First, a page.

After the Ballet Hispanico Company members took their final bow of the season at Celebrate Brooklyn a couple of weeks ago, they certainly didn’t retreat into hibernation for the summer! Although they are technically on break from their rigorous Ballet Hispanico schedule, our dancers stay active, dance, teach, and have fun throughout the summer.
All summer long, we will be bringing you insider looks at how our Company members spend their time off!
This week, dancer Mario Espinoza shares with us all about his fun in the sun!
“I’m currently relishing in the marvelous New York summer as I take advantage of the free time, spending long, relaxing days by the Atlantic ocean shore in Long Beach, NY. A few snacks and plenty of water, in combination with a good sun-screen and fluffy literature, are sufficient to let the hours pass by like the cool, salty breeze.
Time has been invested exploring the hours of the night. I stay up later than normal on weeknights, spending time with friends that come to visit. My friends are also on their time off, and they come to experience the city that never disappoints. I love hosting dinner and rooftop parties at home, exploring neighborhoods and finding treasures in flea markets. The fun seems to be never ending!
Another exciting endeavor has been working on photography. Having beautiful and willing friends a plenty, there have been many collaborations where gorgeous beings have allowed me to capture their essence and beauty. In my TUMBLR you can see some of the images I have captured this summer and in earlier days.
At the moment Justin and I are planning a trip to East Africa. Justin and I will be traveling to Uganda and Kenya, which is very exciting and nerve-wracking at the same time. This will be our second visit to Africa this year, but it will be a first to these countries. In January we were in Egypt and Ethiopia, so the current nerves are most like those of an explorer-one that thrives in the thrill of a first experience.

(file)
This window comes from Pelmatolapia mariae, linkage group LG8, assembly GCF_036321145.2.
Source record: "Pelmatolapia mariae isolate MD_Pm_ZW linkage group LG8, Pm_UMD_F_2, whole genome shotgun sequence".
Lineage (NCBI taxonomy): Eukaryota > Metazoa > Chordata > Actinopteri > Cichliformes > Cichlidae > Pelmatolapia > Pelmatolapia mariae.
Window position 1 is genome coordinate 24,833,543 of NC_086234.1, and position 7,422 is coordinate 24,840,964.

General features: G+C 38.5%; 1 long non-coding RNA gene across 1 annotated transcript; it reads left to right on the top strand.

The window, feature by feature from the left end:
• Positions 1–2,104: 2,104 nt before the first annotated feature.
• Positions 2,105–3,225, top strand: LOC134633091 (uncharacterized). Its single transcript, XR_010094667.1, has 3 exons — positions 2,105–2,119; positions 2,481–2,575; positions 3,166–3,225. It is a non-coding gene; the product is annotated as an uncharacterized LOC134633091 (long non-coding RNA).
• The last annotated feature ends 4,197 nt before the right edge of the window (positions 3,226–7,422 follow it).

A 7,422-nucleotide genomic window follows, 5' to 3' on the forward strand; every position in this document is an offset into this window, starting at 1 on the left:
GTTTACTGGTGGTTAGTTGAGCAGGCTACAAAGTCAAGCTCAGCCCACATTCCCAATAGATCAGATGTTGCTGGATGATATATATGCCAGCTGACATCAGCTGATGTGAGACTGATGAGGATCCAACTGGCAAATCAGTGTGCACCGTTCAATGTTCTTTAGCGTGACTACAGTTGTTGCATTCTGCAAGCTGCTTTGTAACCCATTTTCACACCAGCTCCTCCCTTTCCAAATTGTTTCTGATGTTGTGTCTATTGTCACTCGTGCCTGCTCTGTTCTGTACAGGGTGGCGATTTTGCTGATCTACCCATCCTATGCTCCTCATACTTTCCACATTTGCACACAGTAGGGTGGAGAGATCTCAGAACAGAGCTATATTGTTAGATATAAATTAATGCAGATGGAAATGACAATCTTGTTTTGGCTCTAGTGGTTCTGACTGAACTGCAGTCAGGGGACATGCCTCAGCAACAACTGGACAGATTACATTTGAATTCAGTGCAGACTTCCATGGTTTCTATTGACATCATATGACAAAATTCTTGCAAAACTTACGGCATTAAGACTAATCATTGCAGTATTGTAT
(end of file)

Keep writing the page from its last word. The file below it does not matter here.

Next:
I look forward to sharing more stories and pictures upon my return!”
Photo Credit: Maryana Hordeychuk 2012
Ballet Hispanico School of Dance Administrator Jessica Prohias recently accompanied the students in our Pre-Professional Level 3B class to their first pointe shoe fitting EVER! Read on for details and pictures of the day that every ballerina-in-training dreams of…
It was an exciting day on Saturday, October 29, 2011. Despite the cold and snow (only the fourth time to snow in New York in October), our Level 3B students trekked over to the Capezio store on 51st and Broadway to be fitted for their first pair of pointe shoes! Caridad Martinez (BH’s Pre-Professional Coordinator) and I decided to make this a group fitting, as a first pair of pointe shoes is a huge deal for a developing dancer. As a milestone in our dancers’ young lives, please see both parents and student’s experiences of the day below:
“My first day going on pointe was….. AMAZING! Honestly, if you really try hard in ballet, when you actually go on pointe, it will be a breeze. Of course, wearing the pointe shoes felt odd at first, but then it got easier. Plus, it was REALLY EXCITING! At first, I sort of felt like a duck, I admit that. I felt like I was flopping around in big pink clown shoes. But then later I felt comfortable, and it was a really fun experience.”
I had a very enjoyable summer and even managed to escape part of the East Coast heat wave by traveling to Colorado to perform as a guest dancer in the Aspen Music Festival. While in Aspen, my boyfriend and I took a beautiful 4-hour long hike, through fields of wildflowers, to Grizzly Lake, a small glacial lake at about 12,500 feet of elevation, near the continental divide. Luckily we didn’t run into any bears, though there had been recent sightings in the area.
Although my retreat to the mountains was wonderful, the highlight of my summer happened in Manhattan. In addition to my full schedule with Ballet Hispanico, I teach pilates, both privately and at a studio in Chelsea called Kinected Center. Each year Kinected hosts an anatomy intensive in conjunction with distinguished faculty at Mt. Sinai School of Medicine called FAMI Workshop (Functional Anatomy for Movement and Injuries). I helped organize the workshop for about 90 participants this year and also got to attend. We spent four full days listening to lectures and navigating the Gross Anatomy Lab, where I got to hold a human heart, touch the spinal cord, and see what a hip replacement looks like (among many other things). The unique design of the human body is so incredible – it was a life-changing experience to have the opportunity to “look inside.” The experience has made me further appreciate what we, as dancers, accomplish with our bodies, often defying what nature intended for us. It is a reminder to take care of the body I have, and also to assist my fellow dancers in doing the same!